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Workers’ compensation: How insurers look for fraud

On Behalf of | Apr 23, 2018 | Firm News

Suffering a workplace injury is a risk for all Boston employees. The effects of such an injury can include loss of earning potential and job security as well as massive financial hardships. Even worse, victims must endure these negative effects on top of the physical pain and suffering caused by the injury.

You know that workers’ compensation is there to help you pay for your medical treatment and to replace a portion of your lost income when injured at work. Without these benefits, it is safe to assume that your losses would multiply significantly. Imagine the horror you would feel if you received notice that your workers’ compensation insurance carrier denied your claim.

Obviously, these insurance companies want to avoid paying when claims are fraudulent. However, the techniques they use to look for fraud may result in denials for valid cases as well as fraudulent ones. Below are a few examples of investigation techniques insurers use to look for fraud.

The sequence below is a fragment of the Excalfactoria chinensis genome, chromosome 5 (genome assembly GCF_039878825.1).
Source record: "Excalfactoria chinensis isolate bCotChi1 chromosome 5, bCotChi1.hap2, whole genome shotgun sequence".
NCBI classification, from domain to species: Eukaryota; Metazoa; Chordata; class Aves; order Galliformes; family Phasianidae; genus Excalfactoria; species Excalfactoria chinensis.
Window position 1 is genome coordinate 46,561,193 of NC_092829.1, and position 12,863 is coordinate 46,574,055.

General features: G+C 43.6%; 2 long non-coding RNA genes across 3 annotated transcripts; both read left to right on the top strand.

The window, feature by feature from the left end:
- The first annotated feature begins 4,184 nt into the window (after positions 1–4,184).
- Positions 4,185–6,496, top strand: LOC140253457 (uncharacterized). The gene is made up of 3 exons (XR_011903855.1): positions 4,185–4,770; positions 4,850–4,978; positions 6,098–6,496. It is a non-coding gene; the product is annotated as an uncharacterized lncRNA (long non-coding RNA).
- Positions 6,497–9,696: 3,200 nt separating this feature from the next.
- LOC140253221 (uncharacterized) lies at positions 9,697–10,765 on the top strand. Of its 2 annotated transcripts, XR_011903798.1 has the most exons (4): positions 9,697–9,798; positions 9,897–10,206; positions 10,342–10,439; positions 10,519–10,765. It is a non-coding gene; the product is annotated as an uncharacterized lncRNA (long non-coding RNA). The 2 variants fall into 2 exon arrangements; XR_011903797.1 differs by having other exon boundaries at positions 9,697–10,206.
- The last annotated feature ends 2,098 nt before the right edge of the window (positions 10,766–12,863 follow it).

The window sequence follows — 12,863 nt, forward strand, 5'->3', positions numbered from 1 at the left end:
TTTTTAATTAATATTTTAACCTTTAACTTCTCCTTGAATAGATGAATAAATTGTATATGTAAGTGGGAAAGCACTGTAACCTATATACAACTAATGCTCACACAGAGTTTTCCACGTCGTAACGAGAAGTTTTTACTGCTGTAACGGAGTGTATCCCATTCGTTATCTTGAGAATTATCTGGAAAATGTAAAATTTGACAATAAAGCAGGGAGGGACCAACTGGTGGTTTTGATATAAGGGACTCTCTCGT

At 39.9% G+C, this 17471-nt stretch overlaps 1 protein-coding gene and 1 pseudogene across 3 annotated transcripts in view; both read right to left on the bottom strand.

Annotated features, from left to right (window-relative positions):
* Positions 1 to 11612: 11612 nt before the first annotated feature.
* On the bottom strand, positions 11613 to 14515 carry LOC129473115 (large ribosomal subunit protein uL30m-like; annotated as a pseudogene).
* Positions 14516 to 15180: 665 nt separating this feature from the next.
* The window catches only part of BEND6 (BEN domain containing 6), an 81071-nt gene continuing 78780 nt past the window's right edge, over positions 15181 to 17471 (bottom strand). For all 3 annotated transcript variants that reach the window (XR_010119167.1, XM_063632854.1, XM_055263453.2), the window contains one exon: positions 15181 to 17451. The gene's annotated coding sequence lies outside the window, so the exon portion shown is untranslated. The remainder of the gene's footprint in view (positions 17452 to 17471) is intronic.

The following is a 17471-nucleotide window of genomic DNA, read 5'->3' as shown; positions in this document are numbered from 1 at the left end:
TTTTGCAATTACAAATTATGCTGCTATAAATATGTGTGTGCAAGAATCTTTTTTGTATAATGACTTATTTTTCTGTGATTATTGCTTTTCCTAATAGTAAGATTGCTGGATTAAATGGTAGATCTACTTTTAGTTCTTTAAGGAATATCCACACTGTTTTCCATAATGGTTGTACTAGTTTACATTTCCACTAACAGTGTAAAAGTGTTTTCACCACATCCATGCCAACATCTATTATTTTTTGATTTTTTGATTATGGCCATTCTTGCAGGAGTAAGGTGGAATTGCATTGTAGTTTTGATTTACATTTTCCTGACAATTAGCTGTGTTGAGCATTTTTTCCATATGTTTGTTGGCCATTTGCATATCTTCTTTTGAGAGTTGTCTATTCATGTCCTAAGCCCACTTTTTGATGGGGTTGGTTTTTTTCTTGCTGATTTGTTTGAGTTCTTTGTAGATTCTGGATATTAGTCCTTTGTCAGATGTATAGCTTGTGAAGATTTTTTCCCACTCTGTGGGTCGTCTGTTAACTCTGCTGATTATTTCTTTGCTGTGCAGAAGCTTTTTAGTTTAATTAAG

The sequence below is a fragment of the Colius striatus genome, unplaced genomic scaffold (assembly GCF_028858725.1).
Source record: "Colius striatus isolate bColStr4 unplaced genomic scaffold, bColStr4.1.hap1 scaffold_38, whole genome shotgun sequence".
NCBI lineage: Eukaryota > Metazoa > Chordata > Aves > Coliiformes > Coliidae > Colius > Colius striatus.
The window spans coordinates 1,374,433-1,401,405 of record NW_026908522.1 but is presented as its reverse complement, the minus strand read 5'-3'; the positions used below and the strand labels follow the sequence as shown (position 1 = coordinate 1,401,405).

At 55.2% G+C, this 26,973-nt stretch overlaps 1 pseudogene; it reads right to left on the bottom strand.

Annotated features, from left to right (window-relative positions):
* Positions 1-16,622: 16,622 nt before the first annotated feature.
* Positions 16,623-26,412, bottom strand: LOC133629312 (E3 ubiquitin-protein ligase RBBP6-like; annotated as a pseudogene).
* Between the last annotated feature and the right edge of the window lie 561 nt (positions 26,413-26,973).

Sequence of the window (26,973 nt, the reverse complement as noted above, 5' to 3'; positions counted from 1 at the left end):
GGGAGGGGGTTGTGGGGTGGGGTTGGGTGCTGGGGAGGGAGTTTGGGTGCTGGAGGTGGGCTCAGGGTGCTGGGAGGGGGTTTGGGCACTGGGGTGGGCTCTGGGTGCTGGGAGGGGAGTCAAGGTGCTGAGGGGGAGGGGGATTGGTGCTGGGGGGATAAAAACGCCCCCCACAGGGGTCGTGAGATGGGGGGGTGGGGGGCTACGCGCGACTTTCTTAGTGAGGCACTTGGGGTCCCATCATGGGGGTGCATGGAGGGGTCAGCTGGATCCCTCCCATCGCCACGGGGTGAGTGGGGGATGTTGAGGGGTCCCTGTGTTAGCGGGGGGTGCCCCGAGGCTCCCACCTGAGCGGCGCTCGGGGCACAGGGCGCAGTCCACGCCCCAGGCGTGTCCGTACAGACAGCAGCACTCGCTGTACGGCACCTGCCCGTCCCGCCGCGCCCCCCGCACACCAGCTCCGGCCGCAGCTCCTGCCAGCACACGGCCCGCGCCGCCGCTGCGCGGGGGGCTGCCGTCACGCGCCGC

• Interviews with co-workers, friends, neighbors and other people who might know about your injury
  • Background checks and research into your medical history — including how many workers’ compensation claims you have filed
  • Monitoring your activities after you file a claim via video and audio surveillance

The goal of such investigations is proving that no injury exists or that injuries are less severe than indicated. For example, an investigator sees the injured worker lift a bag into the back of a truck and concludes that the workers’ compensation claim is fraudulent. What the investigator cannot know is that the bag contains only a few pieces of paper and weighs next to nothing.

The takeaway here is not to give up when an insurer denies your valid workers’ compensation claim. Instead, consider finding someone to help you gather your own evidence so that you can appeal the denial and get the benefits you deserve.

Source:, “Workers Compensation Investigation,” accessed April 23, 2018